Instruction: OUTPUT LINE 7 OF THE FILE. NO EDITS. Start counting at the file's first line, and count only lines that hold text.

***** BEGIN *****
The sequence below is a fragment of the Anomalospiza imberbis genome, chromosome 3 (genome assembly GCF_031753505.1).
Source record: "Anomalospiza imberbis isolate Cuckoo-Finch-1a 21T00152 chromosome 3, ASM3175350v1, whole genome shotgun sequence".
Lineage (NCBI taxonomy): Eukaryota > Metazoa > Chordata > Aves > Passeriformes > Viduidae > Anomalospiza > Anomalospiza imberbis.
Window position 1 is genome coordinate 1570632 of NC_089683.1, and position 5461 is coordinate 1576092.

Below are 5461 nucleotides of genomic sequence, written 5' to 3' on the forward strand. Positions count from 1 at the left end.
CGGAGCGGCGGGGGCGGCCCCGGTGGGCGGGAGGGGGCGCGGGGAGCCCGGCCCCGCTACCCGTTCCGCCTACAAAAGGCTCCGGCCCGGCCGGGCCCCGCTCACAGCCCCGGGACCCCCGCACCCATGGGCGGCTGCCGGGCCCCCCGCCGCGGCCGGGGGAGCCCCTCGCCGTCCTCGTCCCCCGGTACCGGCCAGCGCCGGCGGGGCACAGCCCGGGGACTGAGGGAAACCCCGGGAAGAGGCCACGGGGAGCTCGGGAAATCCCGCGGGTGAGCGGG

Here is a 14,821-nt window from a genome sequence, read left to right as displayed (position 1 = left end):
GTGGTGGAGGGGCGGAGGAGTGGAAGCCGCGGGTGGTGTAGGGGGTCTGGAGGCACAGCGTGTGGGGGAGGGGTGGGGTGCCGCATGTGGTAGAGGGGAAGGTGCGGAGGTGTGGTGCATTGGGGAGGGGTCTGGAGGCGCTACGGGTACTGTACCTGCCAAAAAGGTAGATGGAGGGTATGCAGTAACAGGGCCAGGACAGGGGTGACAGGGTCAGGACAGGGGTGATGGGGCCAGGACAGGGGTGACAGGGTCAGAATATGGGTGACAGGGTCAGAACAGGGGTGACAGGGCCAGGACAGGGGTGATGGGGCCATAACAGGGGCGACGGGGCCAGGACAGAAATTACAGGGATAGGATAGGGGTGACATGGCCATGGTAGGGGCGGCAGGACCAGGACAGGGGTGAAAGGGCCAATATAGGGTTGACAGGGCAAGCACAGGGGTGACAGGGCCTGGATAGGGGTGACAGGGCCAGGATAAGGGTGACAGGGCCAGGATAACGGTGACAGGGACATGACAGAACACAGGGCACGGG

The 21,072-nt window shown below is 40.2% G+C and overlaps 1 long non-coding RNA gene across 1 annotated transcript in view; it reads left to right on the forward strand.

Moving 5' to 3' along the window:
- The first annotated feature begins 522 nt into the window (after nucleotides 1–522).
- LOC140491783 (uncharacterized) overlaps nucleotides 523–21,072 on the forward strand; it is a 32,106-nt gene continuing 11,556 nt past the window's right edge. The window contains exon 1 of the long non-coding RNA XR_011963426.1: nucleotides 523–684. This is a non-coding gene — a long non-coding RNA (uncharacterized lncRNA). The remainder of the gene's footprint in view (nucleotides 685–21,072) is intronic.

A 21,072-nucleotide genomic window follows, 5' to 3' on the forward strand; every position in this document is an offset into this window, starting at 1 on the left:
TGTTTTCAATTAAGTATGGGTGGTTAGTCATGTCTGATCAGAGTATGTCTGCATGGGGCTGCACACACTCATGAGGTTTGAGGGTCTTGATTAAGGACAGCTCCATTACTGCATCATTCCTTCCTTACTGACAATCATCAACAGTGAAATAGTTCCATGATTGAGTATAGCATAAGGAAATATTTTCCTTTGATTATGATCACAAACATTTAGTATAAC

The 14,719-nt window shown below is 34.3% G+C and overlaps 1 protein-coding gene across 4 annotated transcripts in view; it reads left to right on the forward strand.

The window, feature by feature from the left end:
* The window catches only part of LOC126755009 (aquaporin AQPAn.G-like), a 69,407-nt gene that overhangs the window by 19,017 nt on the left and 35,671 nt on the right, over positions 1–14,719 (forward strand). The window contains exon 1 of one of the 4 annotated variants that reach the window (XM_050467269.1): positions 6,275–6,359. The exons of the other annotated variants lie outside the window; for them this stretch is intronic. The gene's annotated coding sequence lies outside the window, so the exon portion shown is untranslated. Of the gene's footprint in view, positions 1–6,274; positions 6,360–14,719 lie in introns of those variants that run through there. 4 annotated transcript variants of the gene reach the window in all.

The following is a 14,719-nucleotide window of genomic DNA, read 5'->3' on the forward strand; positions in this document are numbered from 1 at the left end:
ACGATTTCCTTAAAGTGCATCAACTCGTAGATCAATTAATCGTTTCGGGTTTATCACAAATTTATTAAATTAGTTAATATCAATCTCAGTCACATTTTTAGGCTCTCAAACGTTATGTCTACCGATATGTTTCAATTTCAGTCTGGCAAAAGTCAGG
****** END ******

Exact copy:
Here is a 14,821-nt window from a genome sequence, read left to right as displayed (position 1 = left end):